Saturday, January 10, 2009
This old oak tree put its roots down several hundred years ago not far from my home. It helps me to put things in perspective, having been here since long ago, when only the Potawatomi people walked through here. Perspective. It's an easy thing to lose, but not in the presence of elders, whether human or oak. I visit this tree often, and its kin that are the remaining trees of a very old oak grove. Long before I came along, these old oaks were here, and will remain here long after I'm gone. They remind me of my smallness. They talk to me about endurance and standing strong over time. They tell me that even their existence here is temporary; that they too shall pass – so of course, so must I, and you, and everyone and thing that I love and hold dear. This isn't a dress rehearsal. Every day counts.
And they teach me that from a tiny acorn a great tree is born.
When I fell seriously ill a few years ago, they took me under their shade to teach me. As the shade of their canopy was stripped bare, so was I. They told me about standing exposed against the bitter winds of winter. They told me how to stand strong; how to endure; and how to wait for Spring.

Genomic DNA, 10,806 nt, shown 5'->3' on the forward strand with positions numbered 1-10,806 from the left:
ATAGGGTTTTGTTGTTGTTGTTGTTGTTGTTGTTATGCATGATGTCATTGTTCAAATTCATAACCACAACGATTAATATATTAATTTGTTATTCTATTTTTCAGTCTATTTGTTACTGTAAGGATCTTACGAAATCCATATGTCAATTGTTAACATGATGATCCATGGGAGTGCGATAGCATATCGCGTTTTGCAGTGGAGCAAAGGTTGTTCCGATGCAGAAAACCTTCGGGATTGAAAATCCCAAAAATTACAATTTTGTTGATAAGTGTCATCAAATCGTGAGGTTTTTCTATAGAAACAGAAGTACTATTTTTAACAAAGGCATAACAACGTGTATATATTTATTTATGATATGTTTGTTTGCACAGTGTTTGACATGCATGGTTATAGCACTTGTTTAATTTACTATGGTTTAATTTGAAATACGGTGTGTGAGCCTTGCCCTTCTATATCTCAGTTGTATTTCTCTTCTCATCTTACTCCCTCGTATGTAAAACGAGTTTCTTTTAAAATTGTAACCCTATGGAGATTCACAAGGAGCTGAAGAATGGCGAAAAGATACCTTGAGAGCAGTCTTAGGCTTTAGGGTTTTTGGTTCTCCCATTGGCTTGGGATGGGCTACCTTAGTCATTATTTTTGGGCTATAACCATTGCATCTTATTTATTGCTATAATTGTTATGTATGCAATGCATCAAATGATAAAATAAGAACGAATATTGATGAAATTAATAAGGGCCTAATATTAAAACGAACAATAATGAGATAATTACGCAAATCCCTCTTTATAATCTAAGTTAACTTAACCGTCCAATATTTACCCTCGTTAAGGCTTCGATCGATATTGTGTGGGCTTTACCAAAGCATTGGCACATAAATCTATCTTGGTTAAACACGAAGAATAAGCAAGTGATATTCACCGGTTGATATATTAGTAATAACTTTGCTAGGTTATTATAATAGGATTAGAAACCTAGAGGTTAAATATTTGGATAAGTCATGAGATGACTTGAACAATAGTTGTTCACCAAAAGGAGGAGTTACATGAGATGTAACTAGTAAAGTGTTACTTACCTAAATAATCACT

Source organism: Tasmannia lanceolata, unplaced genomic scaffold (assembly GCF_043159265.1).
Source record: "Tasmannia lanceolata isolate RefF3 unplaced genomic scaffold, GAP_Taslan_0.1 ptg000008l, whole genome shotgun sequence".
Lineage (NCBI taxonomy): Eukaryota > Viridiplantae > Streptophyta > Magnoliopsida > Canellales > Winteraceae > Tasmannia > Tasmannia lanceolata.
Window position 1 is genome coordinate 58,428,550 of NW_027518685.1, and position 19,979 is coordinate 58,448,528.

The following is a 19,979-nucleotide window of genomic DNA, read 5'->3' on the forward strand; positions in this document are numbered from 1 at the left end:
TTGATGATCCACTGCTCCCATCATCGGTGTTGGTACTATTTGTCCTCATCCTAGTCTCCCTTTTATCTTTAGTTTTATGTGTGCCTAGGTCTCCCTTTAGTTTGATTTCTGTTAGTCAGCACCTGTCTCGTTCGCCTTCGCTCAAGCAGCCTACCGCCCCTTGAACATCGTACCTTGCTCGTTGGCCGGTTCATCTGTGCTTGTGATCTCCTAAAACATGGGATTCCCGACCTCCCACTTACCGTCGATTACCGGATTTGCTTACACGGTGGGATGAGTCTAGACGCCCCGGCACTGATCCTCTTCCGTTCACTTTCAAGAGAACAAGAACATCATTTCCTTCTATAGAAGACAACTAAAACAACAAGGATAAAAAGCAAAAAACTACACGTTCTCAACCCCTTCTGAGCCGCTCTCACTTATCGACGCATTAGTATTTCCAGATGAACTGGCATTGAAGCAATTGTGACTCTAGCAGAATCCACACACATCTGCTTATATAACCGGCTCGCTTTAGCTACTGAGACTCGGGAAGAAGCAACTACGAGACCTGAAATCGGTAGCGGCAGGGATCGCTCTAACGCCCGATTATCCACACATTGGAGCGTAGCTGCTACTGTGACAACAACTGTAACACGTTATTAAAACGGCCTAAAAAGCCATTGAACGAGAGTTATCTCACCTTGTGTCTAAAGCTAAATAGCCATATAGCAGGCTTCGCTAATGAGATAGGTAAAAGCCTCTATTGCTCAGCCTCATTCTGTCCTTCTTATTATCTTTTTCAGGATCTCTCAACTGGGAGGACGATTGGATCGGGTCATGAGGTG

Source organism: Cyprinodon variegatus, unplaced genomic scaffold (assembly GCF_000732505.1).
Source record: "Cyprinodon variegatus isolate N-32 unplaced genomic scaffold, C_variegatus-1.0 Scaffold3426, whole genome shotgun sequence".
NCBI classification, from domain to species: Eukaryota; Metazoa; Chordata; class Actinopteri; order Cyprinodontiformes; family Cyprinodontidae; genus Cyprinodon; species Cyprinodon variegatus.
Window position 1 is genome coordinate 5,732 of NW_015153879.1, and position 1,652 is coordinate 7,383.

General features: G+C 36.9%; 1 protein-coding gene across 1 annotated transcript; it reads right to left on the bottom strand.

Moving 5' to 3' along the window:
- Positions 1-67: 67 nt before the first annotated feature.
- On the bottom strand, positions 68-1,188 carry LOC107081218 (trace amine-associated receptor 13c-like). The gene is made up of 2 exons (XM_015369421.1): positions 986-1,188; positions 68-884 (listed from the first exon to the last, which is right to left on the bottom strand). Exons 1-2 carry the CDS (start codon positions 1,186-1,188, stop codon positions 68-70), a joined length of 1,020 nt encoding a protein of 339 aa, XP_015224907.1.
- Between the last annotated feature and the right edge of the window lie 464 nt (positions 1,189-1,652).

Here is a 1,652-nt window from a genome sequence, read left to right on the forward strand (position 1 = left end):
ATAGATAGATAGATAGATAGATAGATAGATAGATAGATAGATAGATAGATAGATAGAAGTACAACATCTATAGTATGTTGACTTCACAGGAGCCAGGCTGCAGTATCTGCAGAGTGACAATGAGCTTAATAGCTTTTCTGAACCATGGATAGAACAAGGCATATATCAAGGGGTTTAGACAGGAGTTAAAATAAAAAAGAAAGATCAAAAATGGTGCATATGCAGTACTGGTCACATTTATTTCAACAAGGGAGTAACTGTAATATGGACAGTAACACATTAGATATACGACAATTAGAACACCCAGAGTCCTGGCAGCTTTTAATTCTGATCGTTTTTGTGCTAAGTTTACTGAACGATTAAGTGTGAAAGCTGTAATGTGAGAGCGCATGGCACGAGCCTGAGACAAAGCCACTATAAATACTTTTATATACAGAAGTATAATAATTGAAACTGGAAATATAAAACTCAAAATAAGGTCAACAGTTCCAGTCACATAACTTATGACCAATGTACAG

I wrote this during that time of extreme schooling:
"When I step outside and walk through the park, I feel the Winter unlike ever before: the stillness, the darkness, the quieted landscape, yet underneath all of this "silent night, holy night" lies another world; a world of regeneration and potential awaiting to emerge. I think perhaps the winter doesn't irritate those of us who have the luxury of plenty of sleep and rest, the luxury of not having to rush, the luxury of not having to stress over the small stuff. For the first time in my life, I get to live in synch with Winter and it's quieter ways, and the only thing I really busy myself with, is that other world of regeneration and potential: seeds that appear to be quietly dormant waiting for the returning sun."
It's not easy to slow down; to move at winter's pace; to appreciate the light changing through the course of a day, living in the quiet of regeneration - the seed lying dormant, waiting for Spring. Quiet regeneration is hard work. It looks similar to 'doing nothing'. It looks like waiting. It's not. It's hard internal work; the hardest ever; letting go of the 'doing' and embracing the 'being', and waiting for the coming Spring.